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|Subject: Re: Justice Scalia -- 'White and Proud'||Date: 3/4/2013 9:17 AM|
|Author: Hawkwin||Number: 1863307 of 1977318|
Your reply to me does not dispute my statement that the extra judicial system is not warranted under the Constition.
In fact, SCOTUS has already ruled such previously on this issue, by 8-1.
Didn't the Supreme Court come close to striking down Section 5 before?
Yes. In a 2009 case called Northwest Austin Municipal Utility District No. 1 in Texas v. Holder , or NAMUDNO for short, the Court didn't address the constitutionality of Section 5 — but it did suggest how it might rule in the future.
"The evil that (Section 5) is meant to address may no longer be concentrated in the jurisdictions singled out for preclearance," Chief Justice John Roberts wrote in the majority 8-1 opinion . "The statute's coverage formula is based on data that is now more than 35 years old, and there is considerable evidence that it fails to account for current political conditions."
I don't claim that discrimination no longer exists. I claim that such does not happen with enough frequency in those areas covered to warrant extra judicial oversight - especially when you have other areas of the country that can be worse and not suffer under the same rules.
In those areas not covered, a remedy exists for the plantiff to file suit. I am simply stating that such should be the standard for the entire country.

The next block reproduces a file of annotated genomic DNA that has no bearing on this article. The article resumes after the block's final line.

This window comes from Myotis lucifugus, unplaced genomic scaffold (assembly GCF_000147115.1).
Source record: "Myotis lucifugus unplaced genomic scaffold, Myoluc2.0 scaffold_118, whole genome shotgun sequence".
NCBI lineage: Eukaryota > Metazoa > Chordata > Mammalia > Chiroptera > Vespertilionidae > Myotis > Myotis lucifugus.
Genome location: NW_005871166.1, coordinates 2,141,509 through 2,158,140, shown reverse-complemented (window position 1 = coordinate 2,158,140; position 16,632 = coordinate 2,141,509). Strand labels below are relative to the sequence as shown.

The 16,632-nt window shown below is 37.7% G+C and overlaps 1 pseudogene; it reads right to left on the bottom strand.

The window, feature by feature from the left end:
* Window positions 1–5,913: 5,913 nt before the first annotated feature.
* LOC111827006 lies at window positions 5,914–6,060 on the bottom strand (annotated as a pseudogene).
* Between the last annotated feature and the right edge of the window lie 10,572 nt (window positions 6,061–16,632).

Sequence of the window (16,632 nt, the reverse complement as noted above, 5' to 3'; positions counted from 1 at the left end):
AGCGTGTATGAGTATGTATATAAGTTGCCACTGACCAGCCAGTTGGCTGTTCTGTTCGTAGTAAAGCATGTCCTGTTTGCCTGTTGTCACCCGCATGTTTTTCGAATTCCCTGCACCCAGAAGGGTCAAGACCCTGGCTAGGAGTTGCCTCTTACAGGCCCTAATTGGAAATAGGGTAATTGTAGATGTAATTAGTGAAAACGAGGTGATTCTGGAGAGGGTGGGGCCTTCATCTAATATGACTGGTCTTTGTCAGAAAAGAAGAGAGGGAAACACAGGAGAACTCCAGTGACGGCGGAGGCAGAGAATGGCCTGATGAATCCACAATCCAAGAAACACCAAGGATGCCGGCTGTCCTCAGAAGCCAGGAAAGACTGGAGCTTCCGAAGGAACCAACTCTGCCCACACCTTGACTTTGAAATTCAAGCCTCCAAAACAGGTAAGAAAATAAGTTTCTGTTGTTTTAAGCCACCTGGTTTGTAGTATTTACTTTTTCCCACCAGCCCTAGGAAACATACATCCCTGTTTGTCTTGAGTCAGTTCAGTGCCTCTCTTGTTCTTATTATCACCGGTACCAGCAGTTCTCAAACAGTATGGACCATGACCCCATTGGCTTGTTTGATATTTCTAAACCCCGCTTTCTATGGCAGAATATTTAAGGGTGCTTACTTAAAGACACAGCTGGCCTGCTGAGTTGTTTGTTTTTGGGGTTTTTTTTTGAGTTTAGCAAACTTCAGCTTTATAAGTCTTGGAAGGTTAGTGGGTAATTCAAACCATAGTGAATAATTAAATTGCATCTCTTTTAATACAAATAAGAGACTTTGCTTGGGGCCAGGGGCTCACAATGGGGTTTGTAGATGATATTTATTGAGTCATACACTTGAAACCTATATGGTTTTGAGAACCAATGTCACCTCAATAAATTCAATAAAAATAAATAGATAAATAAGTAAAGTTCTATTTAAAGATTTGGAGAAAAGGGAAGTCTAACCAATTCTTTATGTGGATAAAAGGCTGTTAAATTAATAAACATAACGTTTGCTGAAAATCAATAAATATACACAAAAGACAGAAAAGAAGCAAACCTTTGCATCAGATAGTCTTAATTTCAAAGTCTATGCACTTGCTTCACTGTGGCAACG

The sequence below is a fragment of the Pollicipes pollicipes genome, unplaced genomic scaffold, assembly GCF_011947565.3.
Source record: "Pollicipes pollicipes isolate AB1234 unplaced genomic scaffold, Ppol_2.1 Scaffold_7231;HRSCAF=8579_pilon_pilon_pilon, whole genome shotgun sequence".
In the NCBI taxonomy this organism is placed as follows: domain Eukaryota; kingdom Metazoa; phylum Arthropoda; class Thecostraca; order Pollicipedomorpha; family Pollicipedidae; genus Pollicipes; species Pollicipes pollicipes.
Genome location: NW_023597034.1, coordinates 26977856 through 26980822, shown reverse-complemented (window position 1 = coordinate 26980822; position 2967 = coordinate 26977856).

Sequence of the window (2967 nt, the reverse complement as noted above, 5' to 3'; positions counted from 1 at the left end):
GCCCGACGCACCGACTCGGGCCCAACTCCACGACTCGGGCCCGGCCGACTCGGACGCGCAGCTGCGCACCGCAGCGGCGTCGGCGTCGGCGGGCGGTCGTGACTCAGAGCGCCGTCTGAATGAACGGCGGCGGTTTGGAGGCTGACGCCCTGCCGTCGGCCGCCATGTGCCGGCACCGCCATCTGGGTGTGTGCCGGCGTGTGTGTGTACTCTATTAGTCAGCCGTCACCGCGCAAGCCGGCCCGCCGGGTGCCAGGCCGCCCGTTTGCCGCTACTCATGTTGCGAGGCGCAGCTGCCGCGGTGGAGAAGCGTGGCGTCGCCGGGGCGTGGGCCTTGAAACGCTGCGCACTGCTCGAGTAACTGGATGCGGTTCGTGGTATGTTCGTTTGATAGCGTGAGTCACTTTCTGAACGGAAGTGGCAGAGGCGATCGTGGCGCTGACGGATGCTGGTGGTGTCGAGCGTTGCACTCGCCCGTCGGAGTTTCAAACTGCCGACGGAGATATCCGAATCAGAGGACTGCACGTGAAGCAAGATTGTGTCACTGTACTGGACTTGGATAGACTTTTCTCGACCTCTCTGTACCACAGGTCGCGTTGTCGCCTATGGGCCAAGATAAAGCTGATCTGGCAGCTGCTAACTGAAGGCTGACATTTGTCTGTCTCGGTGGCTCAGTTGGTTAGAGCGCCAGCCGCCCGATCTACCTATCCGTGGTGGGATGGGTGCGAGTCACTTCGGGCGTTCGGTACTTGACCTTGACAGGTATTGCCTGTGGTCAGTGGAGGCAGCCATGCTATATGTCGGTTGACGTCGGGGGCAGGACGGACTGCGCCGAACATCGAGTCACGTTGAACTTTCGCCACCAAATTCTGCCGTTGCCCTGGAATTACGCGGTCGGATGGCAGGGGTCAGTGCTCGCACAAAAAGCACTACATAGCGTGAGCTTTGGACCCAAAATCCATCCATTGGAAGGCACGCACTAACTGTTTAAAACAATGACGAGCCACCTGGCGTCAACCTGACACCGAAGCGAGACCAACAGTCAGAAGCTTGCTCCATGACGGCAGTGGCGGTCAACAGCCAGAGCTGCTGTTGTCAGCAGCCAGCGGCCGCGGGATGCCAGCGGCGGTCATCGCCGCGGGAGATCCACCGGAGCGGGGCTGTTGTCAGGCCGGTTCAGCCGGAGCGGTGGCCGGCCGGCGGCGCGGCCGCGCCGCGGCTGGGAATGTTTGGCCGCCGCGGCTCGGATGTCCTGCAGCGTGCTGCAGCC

Many saw in the Court's 2009 decision an underlying message to Congress to act to amend the Voting Rights Act. Of course, that didn't happen.
Also, some wonder about a current coverage formula that doesn't include states like Ohio and the whole of Florida, places which came under fire this year for scaling back  on early voting.
"If you don't have Ohio and Florida, it might suggest that the coverage formula is a little out of whack," said Rick Hasen, professor of law and political science at UC Irvine School of Law. "The way the Supreme Court federalism cases stack up, and the way the conservative justices view these cases, I'm predicting the Court will strike it down."
Gerken, the Yale Law professor, also speculates  on why the Court's four liberal justices joined the 8-1 opinion in 2009 that so clearly expressed doubts about the law's constitutionality.
"Maybe they did it because they wanted Congress to do something, or maybe it was a deal to postpone the demise of the Voting Rights Act," she said. "If it was a deal, it seems likely the deal will not last beyond that one case."
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